David is a frequent commentator on a range of business and technology issues, appearing regularly on Bloomberg and CNBC. Profiles of David have appeared in a range of leading publications including the Financial Times, The Daily Telegraph and the Daily Mail.

Specialties:IPO’s, Startups, Entrepreneurship, CEO, Visionary, Investor, ceo, board member, advisor, venture capital, offshore development, financing, M&A

uberSVN ‘Blake’ Released with Streamlined Subversion App Store

The holiday season may be nearly upon us, but things are far from quiet at WANdisco! We’ve been busy working on our uberSVN open ALM platform for Apache Subversion, and are pleased to announce that uberSVN 11.12 (Blake) is now available! This release marks a major update for uberAPPS; uberSVN’s integrated app store for extending Subversion. With uberSVN 11.12, we have made it even easier to add apps to the uberAPPS store, and have added the option of making installed apps visible or invisible, on a per-user basis. Other key enhancements include:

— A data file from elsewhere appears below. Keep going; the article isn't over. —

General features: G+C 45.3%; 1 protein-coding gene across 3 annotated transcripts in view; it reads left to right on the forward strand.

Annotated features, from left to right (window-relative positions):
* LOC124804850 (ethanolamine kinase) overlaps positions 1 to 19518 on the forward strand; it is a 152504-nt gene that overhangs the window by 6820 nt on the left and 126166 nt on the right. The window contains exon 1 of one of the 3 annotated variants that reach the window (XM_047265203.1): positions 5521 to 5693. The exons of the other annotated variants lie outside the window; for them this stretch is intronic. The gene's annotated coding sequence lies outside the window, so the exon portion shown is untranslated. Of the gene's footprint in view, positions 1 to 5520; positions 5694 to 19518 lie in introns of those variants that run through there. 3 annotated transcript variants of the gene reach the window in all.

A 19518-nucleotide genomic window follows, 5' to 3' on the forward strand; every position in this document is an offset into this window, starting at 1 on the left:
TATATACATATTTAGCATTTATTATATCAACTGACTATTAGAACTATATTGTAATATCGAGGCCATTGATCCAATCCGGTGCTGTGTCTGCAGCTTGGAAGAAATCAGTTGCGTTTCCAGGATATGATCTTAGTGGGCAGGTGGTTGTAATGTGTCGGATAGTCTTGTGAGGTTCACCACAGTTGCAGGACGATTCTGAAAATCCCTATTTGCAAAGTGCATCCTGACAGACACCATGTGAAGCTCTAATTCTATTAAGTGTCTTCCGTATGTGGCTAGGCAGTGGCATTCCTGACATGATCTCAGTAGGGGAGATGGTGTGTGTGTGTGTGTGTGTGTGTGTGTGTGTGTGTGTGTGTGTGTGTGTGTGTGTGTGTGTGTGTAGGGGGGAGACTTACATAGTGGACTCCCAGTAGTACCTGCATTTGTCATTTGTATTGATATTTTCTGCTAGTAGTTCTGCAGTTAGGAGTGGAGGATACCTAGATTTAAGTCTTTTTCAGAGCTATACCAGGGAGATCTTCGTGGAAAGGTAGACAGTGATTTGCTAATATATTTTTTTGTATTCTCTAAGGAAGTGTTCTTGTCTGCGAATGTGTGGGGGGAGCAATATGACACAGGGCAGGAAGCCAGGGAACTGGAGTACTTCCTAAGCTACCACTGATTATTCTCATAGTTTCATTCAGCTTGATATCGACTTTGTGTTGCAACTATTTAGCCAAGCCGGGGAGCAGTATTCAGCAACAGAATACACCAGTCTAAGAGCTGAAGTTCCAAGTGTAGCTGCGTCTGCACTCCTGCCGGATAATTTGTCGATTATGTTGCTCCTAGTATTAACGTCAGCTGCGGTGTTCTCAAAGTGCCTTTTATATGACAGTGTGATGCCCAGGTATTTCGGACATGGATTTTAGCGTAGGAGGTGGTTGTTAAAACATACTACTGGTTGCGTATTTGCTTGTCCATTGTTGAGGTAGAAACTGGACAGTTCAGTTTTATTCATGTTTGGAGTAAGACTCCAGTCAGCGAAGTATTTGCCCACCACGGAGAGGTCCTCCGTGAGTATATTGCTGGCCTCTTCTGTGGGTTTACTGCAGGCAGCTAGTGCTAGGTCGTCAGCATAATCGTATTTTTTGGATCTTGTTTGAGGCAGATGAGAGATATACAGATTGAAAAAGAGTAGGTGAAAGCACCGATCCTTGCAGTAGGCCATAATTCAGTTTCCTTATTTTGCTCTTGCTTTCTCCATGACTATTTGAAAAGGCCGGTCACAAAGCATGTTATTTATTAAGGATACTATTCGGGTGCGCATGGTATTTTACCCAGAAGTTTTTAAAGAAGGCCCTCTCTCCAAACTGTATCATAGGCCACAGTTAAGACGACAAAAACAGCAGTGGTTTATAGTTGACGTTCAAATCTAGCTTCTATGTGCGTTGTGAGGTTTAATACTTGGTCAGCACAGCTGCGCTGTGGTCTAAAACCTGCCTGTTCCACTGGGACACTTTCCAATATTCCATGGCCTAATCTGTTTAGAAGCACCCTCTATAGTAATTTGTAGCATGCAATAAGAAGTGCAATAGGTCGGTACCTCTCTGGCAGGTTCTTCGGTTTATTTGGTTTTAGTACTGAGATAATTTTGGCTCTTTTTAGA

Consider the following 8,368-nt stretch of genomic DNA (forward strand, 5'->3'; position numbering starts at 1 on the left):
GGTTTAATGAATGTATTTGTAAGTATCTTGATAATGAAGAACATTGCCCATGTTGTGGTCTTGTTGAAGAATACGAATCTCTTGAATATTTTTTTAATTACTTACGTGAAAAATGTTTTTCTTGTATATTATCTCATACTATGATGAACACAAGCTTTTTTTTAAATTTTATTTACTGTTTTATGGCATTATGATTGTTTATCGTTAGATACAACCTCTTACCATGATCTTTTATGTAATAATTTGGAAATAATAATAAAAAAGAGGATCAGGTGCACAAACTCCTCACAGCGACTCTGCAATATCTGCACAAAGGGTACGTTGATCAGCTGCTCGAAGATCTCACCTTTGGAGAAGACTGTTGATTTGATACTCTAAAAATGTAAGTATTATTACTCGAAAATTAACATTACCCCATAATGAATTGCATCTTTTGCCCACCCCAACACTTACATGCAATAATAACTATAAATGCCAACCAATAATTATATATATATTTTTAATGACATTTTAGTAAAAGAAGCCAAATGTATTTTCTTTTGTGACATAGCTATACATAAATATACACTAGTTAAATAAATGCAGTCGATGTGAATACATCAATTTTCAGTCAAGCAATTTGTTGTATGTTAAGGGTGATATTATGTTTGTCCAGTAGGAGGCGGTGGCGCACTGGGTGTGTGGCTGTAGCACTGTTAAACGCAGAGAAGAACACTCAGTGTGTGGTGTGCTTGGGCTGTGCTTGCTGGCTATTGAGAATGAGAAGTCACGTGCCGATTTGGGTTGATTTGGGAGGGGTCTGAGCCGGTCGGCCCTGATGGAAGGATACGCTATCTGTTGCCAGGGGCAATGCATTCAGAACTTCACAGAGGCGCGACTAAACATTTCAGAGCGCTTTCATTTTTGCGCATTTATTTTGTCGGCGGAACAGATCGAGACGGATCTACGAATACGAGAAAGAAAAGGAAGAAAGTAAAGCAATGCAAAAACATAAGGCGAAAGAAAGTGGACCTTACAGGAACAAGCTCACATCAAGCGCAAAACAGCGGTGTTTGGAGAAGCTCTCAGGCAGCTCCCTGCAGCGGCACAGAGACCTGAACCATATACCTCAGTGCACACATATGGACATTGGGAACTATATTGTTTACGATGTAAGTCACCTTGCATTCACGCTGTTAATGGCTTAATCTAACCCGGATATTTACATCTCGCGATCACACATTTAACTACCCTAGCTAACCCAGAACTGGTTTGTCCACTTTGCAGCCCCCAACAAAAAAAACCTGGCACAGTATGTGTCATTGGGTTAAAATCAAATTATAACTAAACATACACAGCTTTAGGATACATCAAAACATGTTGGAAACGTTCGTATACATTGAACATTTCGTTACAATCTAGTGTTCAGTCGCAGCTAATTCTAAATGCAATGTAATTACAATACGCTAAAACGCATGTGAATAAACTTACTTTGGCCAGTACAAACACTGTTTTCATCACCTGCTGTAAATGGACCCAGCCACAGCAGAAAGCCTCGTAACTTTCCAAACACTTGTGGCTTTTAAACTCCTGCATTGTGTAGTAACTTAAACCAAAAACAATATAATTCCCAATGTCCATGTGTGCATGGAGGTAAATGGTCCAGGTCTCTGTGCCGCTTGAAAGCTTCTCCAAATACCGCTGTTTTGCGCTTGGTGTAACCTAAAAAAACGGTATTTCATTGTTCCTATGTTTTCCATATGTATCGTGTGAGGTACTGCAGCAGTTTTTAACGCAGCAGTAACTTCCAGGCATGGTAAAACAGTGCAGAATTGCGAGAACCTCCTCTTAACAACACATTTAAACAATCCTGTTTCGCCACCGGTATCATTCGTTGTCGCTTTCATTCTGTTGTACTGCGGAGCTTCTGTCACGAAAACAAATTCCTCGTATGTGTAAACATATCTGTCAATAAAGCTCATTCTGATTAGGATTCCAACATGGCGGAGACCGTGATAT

• A more helpful screen when uberSVN is unable to connect to the uberAPPS store.
  • Repository support for anonymous reading. When enabled, the repository can be accessed/read without the need to authenticate.
  • The option to switch to and from the latest version of Subversion – version 1.7.2 – with the innovative SVNswitch tool.

As you may already know, uberSVN is developed entirely in Sheffield, UK (it was even awarded the prestigious Made in Sheffield mark earlier this year!) so what better way to codename our releases, than after local Sheffield pubs? uberSVN 11.12 is codenamed ‘Blake’ after the Blake Hotel pub in Walkley, Sheffield, and after successfully releasing uberSVN 11.12, we thought there was no better way to celebrate the release of Blake, than having a few pints in the Blake!